Odysseus the Rebel’s Hell

Hell is a grim and forbidding place for Odysseus. It’s somewhat divorced from normal time, in that it appears to feature modern cities (in 1800 BCE or thereabouts), and it is also the abode of no known god, save for the dubious borderline case of Hercules.

The dead who live here are not tortured in any particular way, other than being forced to endure each other’s company. They have no knowledge of the mortal world past their leaving of it, and they arrive here naked and shivering. The nudity is easily fixed but the shivering tends to go on – this is a cold and dim place, inhabited by shades who suck the life force out of any among the living foolish enough to visit.

In general, this a Hell for lying down and avoiding. No one should visit it save at truly great need – say, in order to consult an infallible prophet on how to thwart the very gods themselves.


Possession of the Demonic

  • Type: a rare combination This World and Hell.
  • Origin: S. Andrew Swann’s short story Fealty in the anthology “Places To Be, People To Kill“.
  • Admission: Christian knghts of strong faith, and well, demons.

Continue reading

The Third Place

Many long years ago, when the Grigori fell from Heaven, there was one who neither arrived in Hell nor was to be found on Earth: Az’zel was his name. He made his home in a dimension with no name beyond “The Third Place” – by which it was meant that this place was neither Heaven nor Hell. On the other hand, it was a place of eternal torment ruled a fallen angel (or, y’know, a demon), so it was basically a Hell by another name.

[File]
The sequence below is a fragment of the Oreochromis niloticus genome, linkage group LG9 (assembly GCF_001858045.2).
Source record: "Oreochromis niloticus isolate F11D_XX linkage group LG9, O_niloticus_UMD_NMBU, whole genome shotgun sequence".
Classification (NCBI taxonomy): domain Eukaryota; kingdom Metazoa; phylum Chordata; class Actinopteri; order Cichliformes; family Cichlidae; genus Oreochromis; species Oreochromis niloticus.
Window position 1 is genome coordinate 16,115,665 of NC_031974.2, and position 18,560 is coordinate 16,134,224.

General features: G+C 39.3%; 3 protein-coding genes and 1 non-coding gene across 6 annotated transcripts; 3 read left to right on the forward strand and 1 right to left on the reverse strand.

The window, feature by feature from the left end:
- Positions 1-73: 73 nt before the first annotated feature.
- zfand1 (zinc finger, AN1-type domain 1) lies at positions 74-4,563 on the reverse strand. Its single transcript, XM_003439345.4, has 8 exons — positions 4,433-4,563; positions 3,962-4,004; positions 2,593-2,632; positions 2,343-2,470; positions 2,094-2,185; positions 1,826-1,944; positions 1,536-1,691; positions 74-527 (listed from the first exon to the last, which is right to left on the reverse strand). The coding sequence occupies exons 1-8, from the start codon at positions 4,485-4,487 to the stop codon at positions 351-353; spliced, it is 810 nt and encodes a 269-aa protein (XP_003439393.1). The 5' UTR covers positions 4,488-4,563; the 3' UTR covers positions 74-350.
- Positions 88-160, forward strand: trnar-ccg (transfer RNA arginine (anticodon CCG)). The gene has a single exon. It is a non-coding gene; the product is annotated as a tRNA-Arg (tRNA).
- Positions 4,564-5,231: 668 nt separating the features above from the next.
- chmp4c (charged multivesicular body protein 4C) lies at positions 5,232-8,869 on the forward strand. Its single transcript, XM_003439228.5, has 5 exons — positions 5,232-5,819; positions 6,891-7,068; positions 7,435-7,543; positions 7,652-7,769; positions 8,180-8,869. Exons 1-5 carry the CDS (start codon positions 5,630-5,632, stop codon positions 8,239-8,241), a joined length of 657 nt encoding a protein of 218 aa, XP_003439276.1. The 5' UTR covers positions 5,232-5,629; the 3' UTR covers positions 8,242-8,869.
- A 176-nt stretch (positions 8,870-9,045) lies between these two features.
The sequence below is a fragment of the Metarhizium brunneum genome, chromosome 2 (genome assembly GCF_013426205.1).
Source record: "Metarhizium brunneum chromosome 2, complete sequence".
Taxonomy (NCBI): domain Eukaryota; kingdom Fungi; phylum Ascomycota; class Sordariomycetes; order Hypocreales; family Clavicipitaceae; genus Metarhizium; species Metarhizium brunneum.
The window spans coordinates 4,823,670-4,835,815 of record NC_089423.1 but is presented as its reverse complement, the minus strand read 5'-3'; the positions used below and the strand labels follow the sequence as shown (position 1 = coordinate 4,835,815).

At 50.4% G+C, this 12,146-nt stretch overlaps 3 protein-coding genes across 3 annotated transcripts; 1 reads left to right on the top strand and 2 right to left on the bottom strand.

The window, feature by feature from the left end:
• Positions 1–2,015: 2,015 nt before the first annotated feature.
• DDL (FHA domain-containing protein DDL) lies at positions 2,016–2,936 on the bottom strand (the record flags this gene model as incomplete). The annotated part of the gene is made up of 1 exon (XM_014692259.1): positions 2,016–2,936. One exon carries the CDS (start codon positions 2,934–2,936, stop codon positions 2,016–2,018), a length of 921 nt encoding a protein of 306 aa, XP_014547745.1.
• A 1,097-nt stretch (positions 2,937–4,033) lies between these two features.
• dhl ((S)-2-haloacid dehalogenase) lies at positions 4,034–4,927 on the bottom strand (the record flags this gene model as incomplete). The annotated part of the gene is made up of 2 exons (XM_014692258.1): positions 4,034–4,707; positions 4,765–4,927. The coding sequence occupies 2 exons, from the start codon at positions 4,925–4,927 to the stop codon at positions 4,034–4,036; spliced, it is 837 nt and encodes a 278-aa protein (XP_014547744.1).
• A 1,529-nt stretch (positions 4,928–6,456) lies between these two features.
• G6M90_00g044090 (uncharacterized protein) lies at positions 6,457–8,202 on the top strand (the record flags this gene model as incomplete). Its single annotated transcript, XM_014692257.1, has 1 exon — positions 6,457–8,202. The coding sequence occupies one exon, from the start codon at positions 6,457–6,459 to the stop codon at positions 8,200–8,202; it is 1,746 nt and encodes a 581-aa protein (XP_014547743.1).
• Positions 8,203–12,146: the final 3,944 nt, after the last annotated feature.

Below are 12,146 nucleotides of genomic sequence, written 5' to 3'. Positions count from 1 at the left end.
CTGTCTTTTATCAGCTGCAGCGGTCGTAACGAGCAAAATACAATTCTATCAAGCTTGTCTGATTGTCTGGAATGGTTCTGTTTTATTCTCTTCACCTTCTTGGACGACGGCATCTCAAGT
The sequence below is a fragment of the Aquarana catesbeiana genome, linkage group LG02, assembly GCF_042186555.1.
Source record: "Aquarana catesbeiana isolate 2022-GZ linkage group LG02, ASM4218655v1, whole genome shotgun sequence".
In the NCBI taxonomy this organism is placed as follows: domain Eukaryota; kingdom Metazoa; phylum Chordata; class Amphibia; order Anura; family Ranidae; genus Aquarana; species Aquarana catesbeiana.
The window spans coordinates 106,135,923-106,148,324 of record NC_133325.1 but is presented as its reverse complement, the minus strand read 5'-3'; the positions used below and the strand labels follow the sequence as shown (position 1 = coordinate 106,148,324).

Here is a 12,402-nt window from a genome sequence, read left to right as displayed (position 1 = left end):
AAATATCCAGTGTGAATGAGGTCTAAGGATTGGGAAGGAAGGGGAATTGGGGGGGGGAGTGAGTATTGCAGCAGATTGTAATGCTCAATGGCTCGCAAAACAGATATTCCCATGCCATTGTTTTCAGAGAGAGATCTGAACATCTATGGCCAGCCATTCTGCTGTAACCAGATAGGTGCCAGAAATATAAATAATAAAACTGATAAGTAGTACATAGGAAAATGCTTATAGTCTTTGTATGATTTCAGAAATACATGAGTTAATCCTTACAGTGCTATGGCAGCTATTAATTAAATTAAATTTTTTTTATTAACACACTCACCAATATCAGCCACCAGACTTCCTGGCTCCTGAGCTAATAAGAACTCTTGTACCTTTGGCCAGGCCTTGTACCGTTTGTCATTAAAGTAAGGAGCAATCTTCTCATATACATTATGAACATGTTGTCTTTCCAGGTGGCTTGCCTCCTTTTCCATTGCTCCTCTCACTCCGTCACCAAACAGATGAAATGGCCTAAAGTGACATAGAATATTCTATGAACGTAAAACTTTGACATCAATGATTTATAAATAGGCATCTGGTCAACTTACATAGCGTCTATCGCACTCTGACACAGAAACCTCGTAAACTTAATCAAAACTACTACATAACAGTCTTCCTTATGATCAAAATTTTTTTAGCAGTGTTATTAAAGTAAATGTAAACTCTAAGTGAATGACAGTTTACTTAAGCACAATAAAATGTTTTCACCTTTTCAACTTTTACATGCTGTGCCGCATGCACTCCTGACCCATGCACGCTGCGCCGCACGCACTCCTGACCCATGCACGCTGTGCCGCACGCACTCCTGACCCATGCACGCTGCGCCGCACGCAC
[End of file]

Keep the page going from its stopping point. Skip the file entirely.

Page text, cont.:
The sensation felt by visitors and residents to the Third Place has been described as a brutal numbness: not so much a pain as a painful awareness of the lack of all sensation. The realm itself is dark and nigh unto featureless, and ruled now by a human named Chris Cole, who more or less subsumed the power and being of Az’zel, and doesn’t seem to have redecorated much.

Even as Hells go, this one’s pretty crap – there’s no escaping the feeling of it, and you don’t get to watch other people suffer, so it’s not even entertaining. Nor does it feature the visual spectacle of the Mordor-on-steroids aesthetic so common to other Hells. I suggest avoiding it.